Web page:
A recent analysis by The Associated Press tried to quantify what many in agriculture in the West already know: Immigrants who plant and harvest crops, tend orchards and nurseries, and work in dairies aren't taking jobs from American citizens.
The U.S. Labor Department estimates that half of all immigrant farm workers are in the country illegally and working with falsified papers. Farmers, labor contractors, the United Farm Workers of America and trade groups accept that figure.
The only way a farmer can be completely sure that an immigrant is authorized to work in the U.S. is to utilize the government's H-2A visa program, which grants temporary work visas to foreign workers hired by growers. In exchange for paying a higher wage and providing room and board, the farmers get workers who are authorized to work in the United States. Around 86,000 temporary visas were issued in the last fiscal year.
Earlier this year, the Obama administration made that program a lot less user-friendly for growers and added rules. Under the new rules, growers must provide documentation to prove they tried to find people inside the U.S. to fill the jobs. The rules require the creation of a national electronic registry designed to give U.S. workers first dibs on farm jobs. And this domestic search must continue up until the time an approved foreign worker leaves his native country en route to the job.
The high-value, labor-intensive agriculture of California is particularly dependent on immigrant labor. The AP investigated 1,160 jobs posted in California between January and June. It found only 233 citizens or legal residents applied after learning of the jobs through unemployment offices in California, Texas, Nevada and Arizona. Only 36 were hired.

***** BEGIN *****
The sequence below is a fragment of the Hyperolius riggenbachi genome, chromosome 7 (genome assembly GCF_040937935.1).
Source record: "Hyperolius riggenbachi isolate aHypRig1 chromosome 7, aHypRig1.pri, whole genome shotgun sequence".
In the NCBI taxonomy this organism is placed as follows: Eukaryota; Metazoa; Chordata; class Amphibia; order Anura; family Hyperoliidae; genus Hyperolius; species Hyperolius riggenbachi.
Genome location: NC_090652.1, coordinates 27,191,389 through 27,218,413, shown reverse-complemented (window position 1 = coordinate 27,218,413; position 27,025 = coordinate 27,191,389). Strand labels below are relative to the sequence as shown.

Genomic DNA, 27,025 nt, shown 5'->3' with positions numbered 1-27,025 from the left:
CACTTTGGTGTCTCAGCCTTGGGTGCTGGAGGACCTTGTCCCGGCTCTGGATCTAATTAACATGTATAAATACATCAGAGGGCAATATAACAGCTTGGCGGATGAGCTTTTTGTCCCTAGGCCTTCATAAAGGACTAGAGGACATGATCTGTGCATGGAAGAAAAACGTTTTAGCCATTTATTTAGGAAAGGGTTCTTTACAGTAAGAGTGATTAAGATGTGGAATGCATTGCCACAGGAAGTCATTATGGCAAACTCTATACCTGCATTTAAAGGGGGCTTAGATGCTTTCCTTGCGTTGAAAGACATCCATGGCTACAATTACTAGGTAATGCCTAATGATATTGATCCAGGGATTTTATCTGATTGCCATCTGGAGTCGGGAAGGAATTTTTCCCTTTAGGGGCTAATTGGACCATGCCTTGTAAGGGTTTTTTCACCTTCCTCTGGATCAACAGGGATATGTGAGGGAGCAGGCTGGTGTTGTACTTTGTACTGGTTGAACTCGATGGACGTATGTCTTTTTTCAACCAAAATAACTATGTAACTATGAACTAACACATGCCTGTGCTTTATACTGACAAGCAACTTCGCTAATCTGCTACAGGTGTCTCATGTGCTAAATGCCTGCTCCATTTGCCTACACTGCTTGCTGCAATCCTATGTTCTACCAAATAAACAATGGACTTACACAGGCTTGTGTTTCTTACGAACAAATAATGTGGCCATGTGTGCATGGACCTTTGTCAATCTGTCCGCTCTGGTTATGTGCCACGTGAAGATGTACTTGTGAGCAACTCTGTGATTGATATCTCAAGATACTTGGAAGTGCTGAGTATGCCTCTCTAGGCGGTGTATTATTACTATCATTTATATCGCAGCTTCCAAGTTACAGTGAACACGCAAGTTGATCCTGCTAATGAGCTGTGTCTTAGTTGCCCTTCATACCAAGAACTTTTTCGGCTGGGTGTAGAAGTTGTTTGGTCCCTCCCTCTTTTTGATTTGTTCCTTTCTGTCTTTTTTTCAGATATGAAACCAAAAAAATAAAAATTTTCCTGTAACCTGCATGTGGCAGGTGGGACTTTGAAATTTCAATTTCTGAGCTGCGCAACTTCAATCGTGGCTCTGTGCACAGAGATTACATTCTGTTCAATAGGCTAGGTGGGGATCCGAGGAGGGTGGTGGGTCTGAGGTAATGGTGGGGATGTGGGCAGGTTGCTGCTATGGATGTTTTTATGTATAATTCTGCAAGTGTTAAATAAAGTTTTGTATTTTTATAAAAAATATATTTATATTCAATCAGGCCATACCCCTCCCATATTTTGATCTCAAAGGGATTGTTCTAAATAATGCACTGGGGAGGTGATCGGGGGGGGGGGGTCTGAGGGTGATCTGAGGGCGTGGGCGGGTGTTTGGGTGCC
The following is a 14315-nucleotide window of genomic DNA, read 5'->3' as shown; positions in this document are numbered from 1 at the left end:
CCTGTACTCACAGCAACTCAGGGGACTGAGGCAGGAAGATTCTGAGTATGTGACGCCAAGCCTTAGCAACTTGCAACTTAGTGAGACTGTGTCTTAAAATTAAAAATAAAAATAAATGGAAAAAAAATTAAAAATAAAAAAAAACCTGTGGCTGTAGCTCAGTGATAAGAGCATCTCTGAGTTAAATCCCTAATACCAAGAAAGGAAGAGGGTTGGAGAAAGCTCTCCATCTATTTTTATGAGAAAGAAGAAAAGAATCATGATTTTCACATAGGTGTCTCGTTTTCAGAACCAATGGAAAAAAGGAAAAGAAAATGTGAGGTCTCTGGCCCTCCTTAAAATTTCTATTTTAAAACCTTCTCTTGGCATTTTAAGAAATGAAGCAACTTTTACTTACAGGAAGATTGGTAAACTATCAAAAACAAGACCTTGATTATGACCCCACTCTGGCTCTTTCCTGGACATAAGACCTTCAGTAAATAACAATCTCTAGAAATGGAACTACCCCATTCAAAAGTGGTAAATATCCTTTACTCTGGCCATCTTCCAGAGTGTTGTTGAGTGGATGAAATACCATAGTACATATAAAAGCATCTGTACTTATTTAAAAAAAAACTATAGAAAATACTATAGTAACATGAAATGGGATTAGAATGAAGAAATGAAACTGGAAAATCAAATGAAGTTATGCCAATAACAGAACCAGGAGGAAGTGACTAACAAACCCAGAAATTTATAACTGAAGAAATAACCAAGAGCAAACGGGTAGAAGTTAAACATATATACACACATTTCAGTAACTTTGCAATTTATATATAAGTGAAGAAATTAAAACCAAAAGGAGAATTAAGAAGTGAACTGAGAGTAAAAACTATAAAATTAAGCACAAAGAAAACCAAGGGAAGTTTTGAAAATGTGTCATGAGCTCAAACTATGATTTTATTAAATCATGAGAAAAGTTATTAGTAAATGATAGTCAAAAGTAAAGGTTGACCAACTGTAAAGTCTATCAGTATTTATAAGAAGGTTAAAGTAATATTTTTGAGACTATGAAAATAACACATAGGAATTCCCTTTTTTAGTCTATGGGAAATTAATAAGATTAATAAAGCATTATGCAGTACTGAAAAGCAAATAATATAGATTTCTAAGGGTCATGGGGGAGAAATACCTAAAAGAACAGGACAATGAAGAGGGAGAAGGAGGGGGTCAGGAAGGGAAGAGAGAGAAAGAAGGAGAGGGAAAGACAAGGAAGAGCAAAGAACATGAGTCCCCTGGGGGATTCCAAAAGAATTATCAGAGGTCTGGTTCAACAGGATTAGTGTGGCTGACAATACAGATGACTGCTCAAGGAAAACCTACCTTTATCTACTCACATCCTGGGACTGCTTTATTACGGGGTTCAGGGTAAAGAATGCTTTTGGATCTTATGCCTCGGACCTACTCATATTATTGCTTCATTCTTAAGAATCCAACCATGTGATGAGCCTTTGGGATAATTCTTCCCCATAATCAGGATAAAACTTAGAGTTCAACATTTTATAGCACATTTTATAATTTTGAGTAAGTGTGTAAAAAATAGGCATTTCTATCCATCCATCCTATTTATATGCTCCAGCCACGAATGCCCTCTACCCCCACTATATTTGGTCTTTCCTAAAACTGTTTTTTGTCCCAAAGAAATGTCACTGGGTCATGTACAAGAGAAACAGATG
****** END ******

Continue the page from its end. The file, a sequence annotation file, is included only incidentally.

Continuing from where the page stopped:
It is an admittedly small sample, as only 34 growers in the state have applied for H2-A workers. Growers say it's typical of their experience.
"It's just not something that most Americans are going to pack up their bags and move here to do," farmer Steve Fortin, who pays $10.25 at his nursery near the Nevada border, told AP. "A few years ago when domestic workers were referred here, we saw absentee problems."
There are those who say that if wages and benefits were increased, more Americans would accept jobs in the field. At what price point? We suspect even wages that would push food production to foreign shores would fail to attract any but the most desperate.
The sad truth is that most Americans don't want these vital jobs. They are hard, monotonous and menial. But they are the kinds of jobs new arrivals have always taken. Their children typically fare better. This has been part of the American immigrant experience for more than 160 years.
This is not a rationalization for taking advantage. All workers should be fairly treated, and fairly paid within the limits the market determines. Nor should agriculture be dependent on illegal immigrant labor.
It's time Congress passes the AgJOBS legislation, which would reform the H2-A program and provide temporary legal status to as many as 1.35 million undocumented workers who meet rigid requirements. It's the best way for growers and processors to get the legal and reliable work force they need.